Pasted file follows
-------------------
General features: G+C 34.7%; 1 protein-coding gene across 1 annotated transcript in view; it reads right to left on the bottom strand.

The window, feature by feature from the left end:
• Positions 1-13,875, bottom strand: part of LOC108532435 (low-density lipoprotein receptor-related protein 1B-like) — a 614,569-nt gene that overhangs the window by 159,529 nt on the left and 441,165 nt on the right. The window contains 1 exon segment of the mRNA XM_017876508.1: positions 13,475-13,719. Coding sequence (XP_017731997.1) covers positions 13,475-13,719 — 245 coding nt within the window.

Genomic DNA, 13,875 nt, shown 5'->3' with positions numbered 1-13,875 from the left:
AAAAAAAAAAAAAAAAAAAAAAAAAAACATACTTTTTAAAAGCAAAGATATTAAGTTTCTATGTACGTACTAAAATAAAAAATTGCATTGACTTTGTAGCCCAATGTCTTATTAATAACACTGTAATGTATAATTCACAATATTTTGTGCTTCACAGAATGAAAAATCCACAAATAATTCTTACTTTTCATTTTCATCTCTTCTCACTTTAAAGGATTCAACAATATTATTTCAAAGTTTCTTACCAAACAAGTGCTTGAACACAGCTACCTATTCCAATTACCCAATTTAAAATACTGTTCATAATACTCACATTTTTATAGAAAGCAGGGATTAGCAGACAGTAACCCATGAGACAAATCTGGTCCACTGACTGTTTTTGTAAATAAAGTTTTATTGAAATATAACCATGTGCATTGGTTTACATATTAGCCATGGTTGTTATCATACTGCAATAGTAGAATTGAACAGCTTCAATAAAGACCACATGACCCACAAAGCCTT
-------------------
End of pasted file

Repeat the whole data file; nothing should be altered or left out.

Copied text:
General features: G+C 34.7%; 1 protein-coding gene across 1 annotated transcript in view; it reads right to left on the bottom strand.

The window, feature by feature from the left end:
• Positions 1-13,875, bottom strand: part of LOC108532435 (low-density lipoprotein receptor-related protein 1B-like) — a 614,569-nt gene that overhangs the window by 159,529 nt on the left and 441,165 nt on the right. The window contains 1 exon segment of the mRNA XM_017876508.1: positions 13,475-13,719. Coding sequence (XP_017731997.1) covers positions 13,475-13,719 — 245 coding nt within the window.

Genomic DNA, 13,875 nt, shown 5'->3' with positions numbered 1-13,875 from the left:
AAAAAAAAAAAAAAAAAAAAAAAAAAACATACTTTTTAAAAGCAAAGATATTAAGTTTCTATGTACGTACTAAAATAAAAAATTGCATTGACTTTGTAGCCCAATGTCTTATTAATAACACTGTAATGTATAATTCACAATATTTTGTGCTTCACAGAATGAAAAATCCACAAATAATTCTTACTTTTCATTTTCATCTCTTCTCACTTTAAAGGATTCAACAATATTATTTCAAAGTTTCTTACCAAACAAGTGCTTGAACACAGCTACCTATTCCAATTACCCAATTTAAAATACTGTTCATAATACTCACATTTTTATAGAAAGCAGGGATTAGCAGACAGTAACCCATGAGACAAATCTGGTCCACTGACTGTTTTTGTAAATAAAGTTTTATTGAAATATAACCATGTGCATTGGTTTACATATTAGCCATGGTTGTTATCATACTGCAATAGTAGAATTGAACAGCTTCAATAAAGACCACATGACCCACAAAGCCTT